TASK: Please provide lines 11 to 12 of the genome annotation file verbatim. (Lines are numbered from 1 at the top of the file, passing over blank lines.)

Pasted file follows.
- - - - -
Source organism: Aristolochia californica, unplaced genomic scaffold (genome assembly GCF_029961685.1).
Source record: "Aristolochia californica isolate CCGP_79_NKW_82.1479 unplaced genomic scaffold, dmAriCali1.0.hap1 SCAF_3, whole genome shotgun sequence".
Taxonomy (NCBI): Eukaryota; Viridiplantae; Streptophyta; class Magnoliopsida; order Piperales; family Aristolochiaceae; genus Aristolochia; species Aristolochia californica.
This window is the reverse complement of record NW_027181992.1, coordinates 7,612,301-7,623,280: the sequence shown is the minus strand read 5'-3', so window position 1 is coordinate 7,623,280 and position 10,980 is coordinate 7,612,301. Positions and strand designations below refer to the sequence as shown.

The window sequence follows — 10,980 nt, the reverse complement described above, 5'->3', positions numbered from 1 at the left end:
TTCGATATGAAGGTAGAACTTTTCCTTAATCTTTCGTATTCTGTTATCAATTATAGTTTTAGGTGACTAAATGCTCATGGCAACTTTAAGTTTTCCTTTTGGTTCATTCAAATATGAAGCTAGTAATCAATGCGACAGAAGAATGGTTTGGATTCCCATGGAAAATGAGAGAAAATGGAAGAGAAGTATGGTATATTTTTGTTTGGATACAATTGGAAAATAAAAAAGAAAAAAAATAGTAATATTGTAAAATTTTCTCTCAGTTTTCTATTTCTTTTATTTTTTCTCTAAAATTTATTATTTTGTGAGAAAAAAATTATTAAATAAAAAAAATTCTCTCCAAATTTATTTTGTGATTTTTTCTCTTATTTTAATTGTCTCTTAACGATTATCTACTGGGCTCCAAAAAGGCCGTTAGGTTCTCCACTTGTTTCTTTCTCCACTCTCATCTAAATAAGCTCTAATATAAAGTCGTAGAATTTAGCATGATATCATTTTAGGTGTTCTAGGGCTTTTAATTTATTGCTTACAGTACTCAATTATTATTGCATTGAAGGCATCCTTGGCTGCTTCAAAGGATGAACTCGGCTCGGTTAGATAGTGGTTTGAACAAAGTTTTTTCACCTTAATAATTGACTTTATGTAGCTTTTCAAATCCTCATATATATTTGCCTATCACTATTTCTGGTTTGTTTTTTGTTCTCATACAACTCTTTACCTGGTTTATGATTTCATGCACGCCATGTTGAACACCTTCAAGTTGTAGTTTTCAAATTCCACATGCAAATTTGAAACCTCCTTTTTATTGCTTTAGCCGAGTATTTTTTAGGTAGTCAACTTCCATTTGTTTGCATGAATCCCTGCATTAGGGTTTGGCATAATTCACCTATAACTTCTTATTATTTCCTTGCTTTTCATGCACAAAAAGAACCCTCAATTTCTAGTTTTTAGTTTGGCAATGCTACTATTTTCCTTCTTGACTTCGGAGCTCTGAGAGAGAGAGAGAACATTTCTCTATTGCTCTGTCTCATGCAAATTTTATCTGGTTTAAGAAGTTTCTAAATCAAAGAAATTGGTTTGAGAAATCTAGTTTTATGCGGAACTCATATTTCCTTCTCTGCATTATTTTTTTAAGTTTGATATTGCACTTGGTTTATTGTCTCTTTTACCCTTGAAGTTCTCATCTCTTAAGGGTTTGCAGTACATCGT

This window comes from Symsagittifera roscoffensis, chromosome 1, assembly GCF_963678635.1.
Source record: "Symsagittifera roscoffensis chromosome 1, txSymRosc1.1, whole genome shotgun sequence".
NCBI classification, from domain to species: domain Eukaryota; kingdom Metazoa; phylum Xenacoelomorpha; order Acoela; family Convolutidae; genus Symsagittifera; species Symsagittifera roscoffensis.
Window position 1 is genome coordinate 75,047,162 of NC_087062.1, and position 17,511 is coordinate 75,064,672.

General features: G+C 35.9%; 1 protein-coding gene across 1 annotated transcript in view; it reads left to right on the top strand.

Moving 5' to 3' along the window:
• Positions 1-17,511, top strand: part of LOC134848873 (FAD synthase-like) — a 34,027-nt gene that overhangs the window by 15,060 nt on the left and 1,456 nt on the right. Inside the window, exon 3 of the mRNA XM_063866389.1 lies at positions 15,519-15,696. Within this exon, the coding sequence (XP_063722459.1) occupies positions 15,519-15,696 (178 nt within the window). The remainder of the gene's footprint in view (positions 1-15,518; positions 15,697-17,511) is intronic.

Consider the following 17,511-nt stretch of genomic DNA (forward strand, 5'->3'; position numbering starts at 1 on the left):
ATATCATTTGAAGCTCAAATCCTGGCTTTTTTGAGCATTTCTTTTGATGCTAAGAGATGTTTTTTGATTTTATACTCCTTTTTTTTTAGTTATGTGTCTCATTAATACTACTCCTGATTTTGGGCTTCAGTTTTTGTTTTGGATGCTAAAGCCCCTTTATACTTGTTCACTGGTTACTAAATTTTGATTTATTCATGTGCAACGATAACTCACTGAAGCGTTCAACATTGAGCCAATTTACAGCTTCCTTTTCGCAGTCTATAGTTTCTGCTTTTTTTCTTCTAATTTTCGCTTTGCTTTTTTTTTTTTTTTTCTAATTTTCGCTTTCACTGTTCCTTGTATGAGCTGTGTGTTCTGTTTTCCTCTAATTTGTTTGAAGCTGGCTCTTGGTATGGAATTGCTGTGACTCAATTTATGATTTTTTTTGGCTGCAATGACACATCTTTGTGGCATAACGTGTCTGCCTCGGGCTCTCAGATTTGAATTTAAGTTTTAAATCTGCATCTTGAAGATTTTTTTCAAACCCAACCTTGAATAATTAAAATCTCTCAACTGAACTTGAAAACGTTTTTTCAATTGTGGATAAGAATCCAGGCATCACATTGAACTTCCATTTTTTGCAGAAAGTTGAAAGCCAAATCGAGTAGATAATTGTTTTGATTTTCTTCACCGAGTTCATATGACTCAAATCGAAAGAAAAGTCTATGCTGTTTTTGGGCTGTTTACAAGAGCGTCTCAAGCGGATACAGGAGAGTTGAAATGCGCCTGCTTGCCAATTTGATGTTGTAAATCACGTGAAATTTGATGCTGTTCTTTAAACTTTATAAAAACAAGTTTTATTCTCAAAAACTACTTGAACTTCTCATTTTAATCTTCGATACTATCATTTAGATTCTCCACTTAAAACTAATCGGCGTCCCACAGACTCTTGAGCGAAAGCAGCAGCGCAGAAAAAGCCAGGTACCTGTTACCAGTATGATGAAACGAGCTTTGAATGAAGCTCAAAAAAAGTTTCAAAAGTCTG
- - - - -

General features: G+C 35.9%; 1 protein-coding gene across 1 annotated transcript in view; it reads left to right on the top strand.

Moving 5' to 3' along the window: